President Barack Obama will meet with President Donald Trump on Thursday to discuss the first steps of his first major legislative effort since taking office, a White House official said.

The official, who was not authorized to discuss internal deliberations, said the president is planning to announce a series of bills on issues ranging from infrastructure and consumer protection to healthcare.

The administration has focused on passing the Affordable Care Act, also known as Obamacare, and is moving ahead with a tax overhaul.

Obama has said he wants to push ahead with his healthcare effort but has said there is no time frame for the legislation.

Obama and his administration are facing intense pressure to produce the first major piece of legislation since taking the Oval Office.

House Speaker Paul Ryan, R-Wis., has said the goal is to get legislation done by the end of the year.

Obama and Trump have been locked in a war of words since the president signed a temporary executive order on Jan. 25 that halted federal hiring for six months and required most undocumented immigrants to register with the government.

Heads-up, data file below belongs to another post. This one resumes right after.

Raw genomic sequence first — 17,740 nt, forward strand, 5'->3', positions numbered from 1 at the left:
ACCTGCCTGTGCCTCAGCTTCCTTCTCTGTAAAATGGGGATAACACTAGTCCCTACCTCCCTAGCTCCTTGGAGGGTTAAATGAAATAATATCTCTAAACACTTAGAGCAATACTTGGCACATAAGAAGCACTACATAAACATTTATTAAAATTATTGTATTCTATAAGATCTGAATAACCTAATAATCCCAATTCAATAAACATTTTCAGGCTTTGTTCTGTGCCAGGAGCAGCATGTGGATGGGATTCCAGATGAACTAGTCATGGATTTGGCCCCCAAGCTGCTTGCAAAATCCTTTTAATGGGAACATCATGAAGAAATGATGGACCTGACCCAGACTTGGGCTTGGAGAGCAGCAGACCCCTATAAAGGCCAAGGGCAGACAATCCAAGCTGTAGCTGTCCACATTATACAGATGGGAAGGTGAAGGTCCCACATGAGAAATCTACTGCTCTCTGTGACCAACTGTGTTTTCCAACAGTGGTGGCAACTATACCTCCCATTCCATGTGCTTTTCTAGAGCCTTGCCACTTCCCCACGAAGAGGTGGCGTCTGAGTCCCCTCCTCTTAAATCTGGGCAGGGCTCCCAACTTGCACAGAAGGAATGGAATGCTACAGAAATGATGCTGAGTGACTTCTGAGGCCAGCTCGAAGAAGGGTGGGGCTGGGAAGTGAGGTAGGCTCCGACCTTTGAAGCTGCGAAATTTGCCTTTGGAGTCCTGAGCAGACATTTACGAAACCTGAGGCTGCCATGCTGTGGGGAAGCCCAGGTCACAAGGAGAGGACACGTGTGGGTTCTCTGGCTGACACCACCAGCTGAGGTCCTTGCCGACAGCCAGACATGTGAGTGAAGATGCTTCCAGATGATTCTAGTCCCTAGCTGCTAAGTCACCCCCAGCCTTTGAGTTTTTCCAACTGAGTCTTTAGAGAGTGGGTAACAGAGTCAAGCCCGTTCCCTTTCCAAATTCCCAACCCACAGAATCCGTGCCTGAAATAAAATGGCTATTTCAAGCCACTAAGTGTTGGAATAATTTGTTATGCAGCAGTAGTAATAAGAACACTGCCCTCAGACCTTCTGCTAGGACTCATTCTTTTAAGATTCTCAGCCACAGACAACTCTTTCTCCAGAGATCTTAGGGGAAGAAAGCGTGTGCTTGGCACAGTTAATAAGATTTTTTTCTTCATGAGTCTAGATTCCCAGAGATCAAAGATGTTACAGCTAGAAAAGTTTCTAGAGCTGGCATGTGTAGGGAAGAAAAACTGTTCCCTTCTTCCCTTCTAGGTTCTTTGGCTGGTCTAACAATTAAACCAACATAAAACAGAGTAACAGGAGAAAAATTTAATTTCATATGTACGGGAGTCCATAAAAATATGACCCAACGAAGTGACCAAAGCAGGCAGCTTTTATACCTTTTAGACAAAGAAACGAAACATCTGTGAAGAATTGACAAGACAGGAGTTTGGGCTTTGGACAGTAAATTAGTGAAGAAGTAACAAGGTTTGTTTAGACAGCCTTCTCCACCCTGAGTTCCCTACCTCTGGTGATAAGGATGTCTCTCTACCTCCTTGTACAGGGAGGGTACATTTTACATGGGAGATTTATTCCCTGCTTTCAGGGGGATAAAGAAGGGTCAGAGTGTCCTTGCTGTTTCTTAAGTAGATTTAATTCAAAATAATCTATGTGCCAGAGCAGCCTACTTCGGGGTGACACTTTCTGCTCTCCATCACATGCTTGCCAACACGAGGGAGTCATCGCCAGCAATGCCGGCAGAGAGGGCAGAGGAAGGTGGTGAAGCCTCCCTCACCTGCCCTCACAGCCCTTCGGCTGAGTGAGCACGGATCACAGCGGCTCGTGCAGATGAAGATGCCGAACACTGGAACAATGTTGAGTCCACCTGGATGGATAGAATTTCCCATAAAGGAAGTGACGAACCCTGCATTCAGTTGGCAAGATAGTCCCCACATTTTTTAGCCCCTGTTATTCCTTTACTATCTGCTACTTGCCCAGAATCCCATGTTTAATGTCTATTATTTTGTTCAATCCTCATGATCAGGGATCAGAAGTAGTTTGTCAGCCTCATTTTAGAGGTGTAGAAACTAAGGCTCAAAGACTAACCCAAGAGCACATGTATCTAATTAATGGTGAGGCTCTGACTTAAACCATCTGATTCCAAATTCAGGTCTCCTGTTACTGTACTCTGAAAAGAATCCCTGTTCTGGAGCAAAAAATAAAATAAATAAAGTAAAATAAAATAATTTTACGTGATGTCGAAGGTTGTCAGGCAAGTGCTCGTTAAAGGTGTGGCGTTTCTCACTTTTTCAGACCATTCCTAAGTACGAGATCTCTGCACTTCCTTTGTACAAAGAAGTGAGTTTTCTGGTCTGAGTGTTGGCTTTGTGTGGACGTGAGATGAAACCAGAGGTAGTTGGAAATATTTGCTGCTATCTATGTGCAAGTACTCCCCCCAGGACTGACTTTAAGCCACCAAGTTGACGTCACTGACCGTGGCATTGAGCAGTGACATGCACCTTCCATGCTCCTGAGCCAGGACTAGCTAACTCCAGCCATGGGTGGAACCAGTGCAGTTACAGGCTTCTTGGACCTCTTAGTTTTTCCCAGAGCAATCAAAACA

Trump later said the executive order was “not a travel ban,” but the president has since changed his tune, saying it was a travel order.

Trump has called the executive action “watered down” and has repeatedly called Obama a “disgrace” for signing it.

The president has also said he is open to working with Congress on a comprehensive immigration bill, which Obama has rejected.

The administration’s latest efforts to craft a comprehensive bill are focused on the Affordable Healthcare Act.

Obama has vowed to sign legislation soon that would expand coverage to millions of uninsured Americans and repeal the law’s taxes and regulations.